7. IV The Saxon or the Devil
    (pp. 37-56)

    If you are interested at all in the history of musical scholarship, then you may know that what is generally considered the first “modern” history of music, Charles Burney’sGeneral History,began to appear, volume by volume—there were to be three—in 1776. It was a landmark in the historical study of Western music—arguably its inauguration.

    Lesser known, but of no small significance nevertheless, is the Reverend John Mainwaring’sMemoirs of the Life of the Late George Frederic Handel,published in 1760.¹ It is the first book devoted solely to the life and works of a musical composer....

  8. V The Genius and the Child
    (pp. 57-77)

    Immanuel Kant is responsible for two nineteenth-century concepts of genius. Directly, in his own treatment of genius in theCritique of Judgment,he is responsible for the Romantic version of the Longinian genius, which finds its prime exemplar in Beethoven. Indirectly, as I shall argue in this chapter, he is responsible, through the thirdCritique,for the Romantic version of the Platonic genius, which I identify, as will become apparent at the close of this discussion, with the child-genius, exemplified for the Romantics, needless to say, by Mozart.

    The identification of genius with the childlike I lay at Schopenhauer’s door....

  9. VI The Little Man from Salzburg
    (pp. 78-96)

    There was a certain logical cogency in the course my argument took from the forming of the Longinian concept of literary genius in eighteenth-century Britain to the enshrinement of Handel as the musical embodiment of that concept. Handel’s career in England was roughly contemporaneous with the development of that philosophy of genius, as we have seen. His arrival in London coincided almost exactly with the publication of Addison’s influentialSpectatorpaper on literary genius, his death with the publication of perhaps the culminating document, in England, of the Longinian tradition, Young’sConjectures on Original Composition.The composer was there for...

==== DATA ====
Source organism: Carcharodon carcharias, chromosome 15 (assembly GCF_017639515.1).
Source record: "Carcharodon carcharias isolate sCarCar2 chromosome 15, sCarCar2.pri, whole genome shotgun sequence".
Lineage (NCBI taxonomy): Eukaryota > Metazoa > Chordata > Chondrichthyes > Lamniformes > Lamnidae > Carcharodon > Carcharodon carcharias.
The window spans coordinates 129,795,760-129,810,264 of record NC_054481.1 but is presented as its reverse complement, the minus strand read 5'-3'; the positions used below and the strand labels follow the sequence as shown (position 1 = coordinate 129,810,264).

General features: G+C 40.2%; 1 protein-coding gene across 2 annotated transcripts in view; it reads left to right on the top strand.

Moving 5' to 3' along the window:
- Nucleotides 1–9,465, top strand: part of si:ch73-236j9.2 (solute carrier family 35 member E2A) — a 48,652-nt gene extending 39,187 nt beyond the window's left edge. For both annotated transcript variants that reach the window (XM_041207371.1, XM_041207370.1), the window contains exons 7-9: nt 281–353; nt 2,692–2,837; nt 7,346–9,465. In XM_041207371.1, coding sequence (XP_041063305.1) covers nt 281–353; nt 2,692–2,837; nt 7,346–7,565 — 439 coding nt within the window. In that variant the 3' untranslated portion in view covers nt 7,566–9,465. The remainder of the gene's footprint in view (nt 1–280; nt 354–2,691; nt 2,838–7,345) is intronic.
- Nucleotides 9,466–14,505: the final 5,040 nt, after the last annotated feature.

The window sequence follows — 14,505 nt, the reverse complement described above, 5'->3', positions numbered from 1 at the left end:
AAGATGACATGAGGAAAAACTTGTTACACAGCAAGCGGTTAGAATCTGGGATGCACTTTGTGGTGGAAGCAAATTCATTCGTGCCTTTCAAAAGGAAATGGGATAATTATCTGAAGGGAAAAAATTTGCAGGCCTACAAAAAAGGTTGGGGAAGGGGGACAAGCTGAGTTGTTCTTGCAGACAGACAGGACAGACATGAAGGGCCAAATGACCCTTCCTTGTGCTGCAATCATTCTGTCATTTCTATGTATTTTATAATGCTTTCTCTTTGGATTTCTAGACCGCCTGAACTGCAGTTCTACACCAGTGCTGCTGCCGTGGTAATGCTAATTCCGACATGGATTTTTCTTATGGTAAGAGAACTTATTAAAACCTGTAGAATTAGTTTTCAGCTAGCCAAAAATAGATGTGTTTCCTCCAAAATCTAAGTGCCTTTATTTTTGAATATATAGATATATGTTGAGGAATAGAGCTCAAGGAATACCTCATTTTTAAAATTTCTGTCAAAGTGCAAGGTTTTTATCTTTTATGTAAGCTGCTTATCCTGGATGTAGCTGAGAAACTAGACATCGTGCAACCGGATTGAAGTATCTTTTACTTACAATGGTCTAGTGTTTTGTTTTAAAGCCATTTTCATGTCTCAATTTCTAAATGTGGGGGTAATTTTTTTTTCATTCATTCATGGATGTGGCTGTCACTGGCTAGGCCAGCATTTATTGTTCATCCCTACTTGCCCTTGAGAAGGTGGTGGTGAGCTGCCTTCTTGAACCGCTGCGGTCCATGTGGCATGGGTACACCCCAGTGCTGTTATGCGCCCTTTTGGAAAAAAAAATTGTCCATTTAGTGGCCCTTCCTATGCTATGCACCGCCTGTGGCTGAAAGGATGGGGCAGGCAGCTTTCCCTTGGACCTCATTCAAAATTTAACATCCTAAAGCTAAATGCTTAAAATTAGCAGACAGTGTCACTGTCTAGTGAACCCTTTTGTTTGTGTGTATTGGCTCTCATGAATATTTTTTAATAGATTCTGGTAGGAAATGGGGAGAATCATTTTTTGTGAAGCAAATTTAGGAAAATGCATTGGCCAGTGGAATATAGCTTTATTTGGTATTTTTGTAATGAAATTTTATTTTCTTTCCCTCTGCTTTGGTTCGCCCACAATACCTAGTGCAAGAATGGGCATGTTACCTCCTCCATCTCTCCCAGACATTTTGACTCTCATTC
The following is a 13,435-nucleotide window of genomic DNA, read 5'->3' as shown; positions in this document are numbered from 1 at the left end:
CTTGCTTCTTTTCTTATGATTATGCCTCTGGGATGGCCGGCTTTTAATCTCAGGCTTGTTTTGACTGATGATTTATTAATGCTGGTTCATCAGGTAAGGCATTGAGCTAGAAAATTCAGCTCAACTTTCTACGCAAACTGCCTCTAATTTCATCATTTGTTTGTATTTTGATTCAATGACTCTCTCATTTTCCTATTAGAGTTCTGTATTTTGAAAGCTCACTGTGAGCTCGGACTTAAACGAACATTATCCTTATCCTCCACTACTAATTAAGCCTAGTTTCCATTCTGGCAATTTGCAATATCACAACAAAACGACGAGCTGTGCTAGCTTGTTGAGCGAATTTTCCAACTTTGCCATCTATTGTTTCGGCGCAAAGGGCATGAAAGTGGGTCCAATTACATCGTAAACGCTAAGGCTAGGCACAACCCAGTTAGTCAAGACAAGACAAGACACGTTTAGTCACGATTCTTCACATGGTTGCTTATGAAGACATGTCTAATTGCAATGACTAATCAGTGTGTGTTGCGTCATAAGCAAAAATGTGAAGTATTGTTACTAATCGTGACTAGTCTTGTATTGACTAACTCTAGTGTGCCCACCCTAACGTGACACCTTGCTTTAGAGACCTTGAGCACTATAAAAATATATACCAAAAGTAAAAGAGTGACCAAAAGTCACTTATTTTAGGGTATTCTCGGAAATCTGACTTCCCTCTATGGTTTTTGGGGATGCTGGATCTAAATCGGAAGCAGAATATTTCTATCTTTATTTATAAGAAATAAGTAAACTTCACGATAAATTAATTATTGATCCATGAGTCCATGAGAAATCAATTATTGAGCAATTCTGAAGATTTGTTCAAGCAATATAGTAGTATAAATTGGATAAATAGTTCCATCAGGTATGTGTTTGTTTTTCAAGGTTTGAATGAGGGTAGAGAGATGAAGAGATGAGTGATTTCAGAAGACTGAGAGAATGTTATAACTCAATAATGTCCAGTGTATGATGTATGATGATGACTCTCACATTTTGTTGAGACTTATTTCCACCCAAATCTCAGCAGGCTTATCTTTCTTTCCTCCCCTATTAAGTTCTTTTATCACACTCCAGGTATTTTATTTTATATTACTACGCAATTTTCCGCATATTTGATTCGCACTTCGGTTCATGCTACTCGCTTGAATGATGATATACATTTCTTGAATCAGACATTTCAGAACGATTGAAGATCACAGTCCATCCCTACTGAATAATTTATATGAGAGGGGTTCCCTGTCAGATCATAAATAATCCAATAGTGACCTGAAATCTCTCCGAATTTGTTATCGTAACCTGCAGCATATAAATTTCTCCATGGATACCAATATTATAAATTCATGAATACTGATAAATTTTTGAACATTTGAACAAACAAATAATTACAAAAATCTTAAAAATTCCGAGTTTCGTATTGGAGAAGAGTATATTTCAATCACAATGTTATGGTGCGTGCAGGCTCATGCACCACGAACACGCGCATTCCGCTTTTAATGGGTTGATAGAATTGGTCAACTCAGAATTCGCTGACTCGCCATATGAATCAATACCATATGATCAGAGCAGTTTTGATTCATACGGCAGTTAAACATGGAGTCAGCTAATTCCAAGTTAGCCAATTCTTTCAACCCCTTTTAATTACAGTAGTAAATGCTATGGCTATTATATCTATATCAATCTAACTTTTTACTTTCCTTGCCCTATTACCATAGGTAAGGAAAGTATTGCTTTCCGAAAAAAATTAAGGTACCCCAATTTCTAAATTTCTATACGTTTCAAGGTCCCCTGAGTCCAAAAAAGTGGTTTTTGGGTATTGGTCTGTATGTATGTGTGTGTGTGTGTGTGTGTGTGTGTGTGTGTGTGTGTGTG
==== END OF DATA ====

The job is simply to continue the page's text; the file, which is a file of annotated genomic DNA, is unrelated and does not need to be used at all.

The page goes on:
10. VII Giving the Rule
    (pp. 97-118)

    In previous chapters I have tried to show how Schopenhauer made Kant’s theory of disinterested perception into a theory of genius with clear affinities to Plato’s, and how the early Romantics applied it to the myth of Mozart, the eternal child, which surrounded that extraordinary prodigy, and his premature death. I now lay before you Kant’sowntheory of genius, and argue that it, rather, is to be characterized as a reexpression, albeit in highly original terms, of the Longinian concept, which we will then see, in the next chapter, was well-suited to the figure whose towering musical powers dominated...

  11. VIII An Unlicked Bear
    (pp. 119-148)

    It was once claimed that Wagner had generated more scholarly literature than any other human being in the history of arts and letters. Apparently Beethoven is not far behind.¹ Material on which to build a picture of Beethoven as the Longinian genius, in the Kantian mode, is therefore not wanting. On the contrary, it is overabundant.

    Ironically, the need to paint this picture is inversely proportional to the availability of the materials necessary to do so. For no image of genius in the history of the Western world is more familiar to the ordinary person than that of Beethoven, with...

  12. IX Mozart’s Second Childhood
    (pp. 149-163)